“We booked Jordan because he’s catching everyone’s attention, the owner was fairly insistent on claiming 7lb and at that Jordan was the only option. He showed why today.

“We went to Kelso as I thought it would be easier on the horse than the County Hurdle here, and Kelso was a huge pot in its own right.

“We got that one right and it’s just fallen into place since. You wouldn’t know how far he could go, what we see on the track is as wise as I can be, he doesn’t set the world alight at home but we don’t ask him to do much, the less the better.

“I wouldn’t know what’s next, we haven’t thought beyond this, but I’m sure his owner will pull another rabbit out of the hat.”

Mrs Milner was another for Ireland in the Pertemps Network Final Handicap Hurdle.

The six-year-old, trained in County Wexford by Paul Nolan, asserted on the run to the line to land the three-mile stamina test in comfortable fashion.

Redford Road and Potters Hedger were the pace-setters and there were plenty in with chances as the big field approached the penultimate flight.

Mrs Milner was produced through the pack to lead before the last. Despite the attentions of a loose horse, the 12-1 chance kept on strongly to win by five lengths from The Bosses Oscar.

Come On Teddy was half a length back in third, with another length and a half to Milliner in fourth.

Nolan said: “That was brilliant – I can’t believe the ease with which she’s done it.

“She got into a bit of bother at a few different stages of the race. It wasn’t Bryan’s fault, it was just the way things panned out. I was saying a few swear words here I can tell you!

“It was unbelievable the way she ran up the hill. I can’t believe it, to be honest.”

He went on: “She is such a tough little mare. After the fall she had in Leopardstown the last day, a lot of horses would have their head down for a week, but she just bounced straight back.

“We ran her over the wrong trip the last day, but we decided to go that way to keep her against the mares. As it’s turned out it’s probably worked out well as she might have ended up with a few more pounds on her back if she’d run in the longer race and run well.”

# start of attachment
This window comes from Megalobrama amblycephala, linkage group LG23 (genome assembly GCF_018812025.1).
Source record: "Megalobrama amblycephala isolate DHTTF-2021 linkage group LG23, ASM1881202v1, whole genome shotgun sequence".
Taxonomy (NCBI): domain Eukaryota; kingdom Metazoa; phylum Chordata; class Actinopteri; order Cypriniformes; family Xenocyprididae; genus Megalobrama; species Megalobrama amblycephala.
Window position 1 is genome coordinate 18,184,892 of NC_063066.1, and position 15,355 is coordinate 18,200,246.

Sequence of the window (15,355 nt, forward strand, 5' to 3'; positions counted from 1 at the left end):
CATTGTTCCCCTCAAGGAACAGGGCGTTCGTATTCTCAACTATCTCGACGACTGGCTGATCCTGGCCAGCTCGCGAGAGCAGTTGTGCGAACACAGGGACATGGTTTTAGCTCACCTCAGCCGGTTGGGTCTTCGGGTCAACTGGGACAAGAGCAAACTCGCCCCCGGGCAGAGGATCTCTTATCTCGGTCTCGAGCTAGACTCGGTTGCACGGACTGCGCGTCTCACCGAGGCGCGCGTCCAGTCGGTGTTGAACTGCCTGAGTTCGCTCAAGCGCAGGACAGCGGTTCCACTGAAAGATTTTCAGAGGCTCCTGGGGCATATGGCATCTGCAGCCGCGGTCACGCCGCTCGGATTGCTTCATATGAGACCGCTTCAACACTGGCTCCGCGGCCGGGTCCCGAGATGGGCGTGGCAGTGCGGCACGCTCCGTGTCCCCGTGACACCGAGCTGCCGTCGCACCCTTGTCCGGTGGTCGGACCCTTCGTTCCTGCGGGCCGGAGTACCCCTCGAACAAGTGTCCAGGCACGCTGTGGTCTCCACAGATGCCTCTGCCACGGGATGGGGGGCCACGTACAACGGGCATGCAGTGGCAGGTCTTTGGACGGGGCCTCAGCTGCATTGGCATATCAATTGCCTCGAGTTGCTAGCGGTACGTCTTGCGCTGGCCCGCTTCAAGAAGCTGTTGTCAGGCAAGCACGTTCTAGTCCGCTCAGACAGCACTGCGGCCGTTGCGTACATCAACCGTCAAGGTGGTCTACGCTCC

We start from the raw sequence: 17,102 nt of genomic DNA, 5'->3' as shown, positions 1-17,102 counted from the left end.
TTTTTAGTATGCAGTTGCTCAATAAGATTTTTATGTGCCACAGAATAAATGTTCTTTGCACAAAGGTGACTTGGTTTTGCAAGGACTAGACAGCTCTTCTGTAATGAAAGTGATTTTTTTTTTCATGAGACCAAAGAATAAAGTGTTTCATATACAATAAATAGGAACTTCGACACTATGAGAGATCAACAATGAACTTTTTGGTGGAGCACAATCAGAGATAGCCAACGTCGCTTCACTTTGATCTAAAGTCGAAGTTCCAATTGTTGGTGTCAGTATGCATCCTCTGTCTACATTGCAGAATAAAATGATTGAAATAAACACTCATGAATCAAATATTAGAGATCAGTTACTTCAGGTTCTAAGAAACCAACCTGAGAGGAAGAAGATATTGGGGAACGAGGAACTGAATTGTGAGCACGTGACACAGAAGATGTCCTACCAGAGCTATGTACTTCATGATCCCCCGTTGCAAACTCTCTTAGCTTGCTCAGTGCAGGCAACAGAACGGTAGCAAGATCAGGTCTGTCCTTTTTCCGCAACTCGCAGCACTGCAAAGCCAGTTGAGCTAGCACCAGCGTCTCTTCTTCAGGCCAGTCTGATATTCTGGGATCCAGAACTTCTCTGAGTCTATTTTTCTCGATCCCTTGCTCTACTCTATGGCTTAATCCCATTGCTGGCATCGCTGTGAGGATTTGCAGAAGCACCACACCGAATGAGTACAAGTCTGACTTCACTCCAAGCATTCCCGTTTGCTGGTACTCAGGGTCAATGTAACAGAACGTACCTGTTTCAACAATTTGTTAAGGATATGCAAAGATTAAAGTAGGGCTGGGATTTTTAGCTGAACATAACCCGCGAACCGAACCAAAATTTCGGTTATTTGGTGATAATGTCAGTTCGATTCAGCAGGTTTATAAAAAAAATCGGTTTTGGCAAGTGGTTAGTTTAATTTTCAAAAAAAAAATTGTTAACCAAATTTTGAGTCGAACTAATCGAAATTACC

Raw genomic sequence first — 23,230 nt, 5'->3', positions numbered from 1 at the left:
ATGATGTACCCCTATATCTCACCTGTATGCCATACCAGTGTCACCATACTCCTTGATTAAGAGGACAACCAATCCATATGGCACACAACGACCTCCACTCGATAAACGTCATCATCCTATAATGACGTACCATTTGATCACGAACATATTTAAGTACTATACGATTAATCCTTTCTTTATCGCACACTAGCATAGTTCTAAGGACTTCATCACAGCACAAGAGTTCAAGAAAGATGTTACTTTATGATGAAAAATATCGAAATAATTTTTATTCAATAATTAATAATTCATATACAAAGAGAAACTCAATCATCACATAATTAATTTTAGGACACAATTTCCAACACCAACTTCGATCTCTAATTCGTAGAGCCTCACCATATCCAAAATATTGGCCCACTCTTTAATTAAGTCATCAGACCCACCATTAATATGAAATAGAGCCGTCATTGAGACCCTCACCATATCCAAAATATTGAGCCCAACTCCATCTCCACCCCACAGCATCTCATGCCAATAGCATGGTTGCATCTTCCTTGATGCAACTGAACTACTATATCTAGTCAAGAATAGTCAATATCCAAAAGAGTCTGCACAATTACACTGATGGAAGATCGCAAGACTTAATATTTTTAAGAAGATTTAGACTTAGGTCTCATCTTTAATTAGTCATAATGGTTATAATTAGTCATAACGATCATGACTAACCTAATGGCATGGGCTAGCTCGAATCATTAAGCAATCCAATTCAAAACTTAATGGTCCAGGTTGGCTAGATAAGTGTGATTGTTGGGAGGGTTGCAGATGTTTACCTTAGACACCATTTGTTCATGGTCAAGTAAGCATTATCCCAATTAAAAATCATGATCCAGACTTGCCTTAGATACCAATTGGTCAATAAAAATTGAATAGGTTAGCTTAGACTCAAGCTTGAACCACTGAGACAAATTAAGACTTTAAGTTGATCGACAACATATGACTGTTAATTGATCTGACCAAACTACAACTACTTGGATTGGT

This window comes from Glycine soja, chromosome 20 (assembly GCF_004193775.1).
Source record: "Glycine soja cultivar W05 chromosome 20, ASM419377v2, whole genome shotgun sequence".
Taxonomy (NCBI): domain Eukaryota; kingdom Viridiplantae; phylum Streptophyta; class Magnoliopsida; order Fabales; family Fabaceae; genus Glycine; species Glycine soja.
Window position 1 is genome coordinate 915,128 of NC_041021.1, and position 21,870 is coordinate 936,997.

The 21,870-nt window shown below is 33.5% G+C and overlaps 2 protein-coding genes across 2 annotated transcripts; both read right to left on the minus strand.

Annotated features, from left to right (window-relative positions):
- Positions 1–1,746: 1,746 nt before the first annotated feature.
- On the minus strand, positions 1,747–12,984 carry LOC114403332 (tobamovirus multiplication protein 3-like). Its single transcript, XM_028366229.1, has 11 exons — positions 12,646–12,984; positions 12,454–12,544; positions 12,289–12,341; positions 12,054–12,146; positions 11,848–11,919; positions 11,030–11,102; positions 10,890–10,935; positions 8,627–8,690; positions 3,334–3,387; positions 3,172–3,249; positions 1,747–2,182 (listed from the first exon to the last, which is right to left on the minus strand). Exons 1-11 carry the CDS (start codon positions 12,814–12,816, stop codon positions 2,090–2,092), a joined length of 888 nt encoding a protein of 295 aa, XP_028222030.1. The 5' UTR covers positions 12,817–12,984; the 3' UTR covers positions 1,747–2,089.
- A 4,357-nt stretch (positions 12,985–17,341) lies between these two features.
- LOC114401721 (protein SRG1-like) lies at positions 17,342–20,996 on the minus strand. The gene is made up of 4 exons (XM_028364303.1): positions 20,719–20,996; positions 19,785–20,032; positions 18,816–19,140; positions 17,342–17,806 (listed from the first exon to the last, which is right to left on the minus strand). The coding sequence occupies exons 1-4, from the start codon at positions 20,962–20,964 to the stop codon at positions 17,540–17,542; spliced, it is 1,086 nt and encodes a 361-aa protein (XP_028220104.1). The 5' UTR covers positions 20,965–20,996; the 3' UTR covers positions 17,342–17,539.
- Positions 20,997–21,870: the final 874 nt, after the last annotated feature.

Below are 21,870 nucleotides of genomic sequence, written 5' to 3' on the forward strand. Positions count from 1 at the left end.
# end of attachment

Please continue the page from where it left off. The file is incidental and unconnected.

Nolan, saddling his first Festival winner since Noble Prince landed the inaugural running of what is now the Marsh Novices’ Chase in 2011, decided against crossing the Irish Sea this year with his solitary runner.

He added: “It’s disappointing not to be there, but it sounds like you can’t do much anyway and we’ll enjoy it the best we can from home.

“We were jumping up and down here watching the race and nearly went through the skylight!

“We’ve had a few placed horses and things since Noble Prince won. We’re lucky to have some very good owners, who are keeping us afloat.”

Mount Ida – another for Ireland – put up an amazing performance to come from last to first and claim the Fulke Walwyn Kim Muir Challenge Cup Handicap Chase.

Leading two out in the hands of Jack Kennedy, the 3-1 favourite gradually went clear to give Denise Foster a second Festival winner after taking over the licence at Gordon Elliott’s Cullentra House Stables.

Mount Ida was almost detached from the rest of the field in the early stages of the three-and-a-quarter-mile stamina test, but she got going on the final circuit.

She made stealthy progress and was cantering turning for home. Kennedy made sure she finished off the job and his mount did it in style to win by six and a half lengths from Cloudy Glen. Shantou Flyer was three-quarters of a length away in third. Hold The Note was a further 13 lengths back in fourth.

Rachael Blackmore came down on Plan Of Attack at the third-last fence when holding every chance.

Kennedy – who suffered heartbreak in the opening race of the day when Envoi Allen fell – said: “I was lucky they were going quick, she was doing her best work at the finish.

“We thought she’d stay, but I’d planned it going a bit smoother in the early part. I just had to make do what I could from there, luckily I had a very willing partner.

“We were hoping she’d run a big race, we thought she might be thereabouts if things went smoothly, but I thought my chances were out of the window after four fences.

“At the top of the hill I was fairly happy and I ended up getting there too soon.

“It was a massive thrill, especially after the day I’d had, probably one of the most satisfactory winners I’ve had.”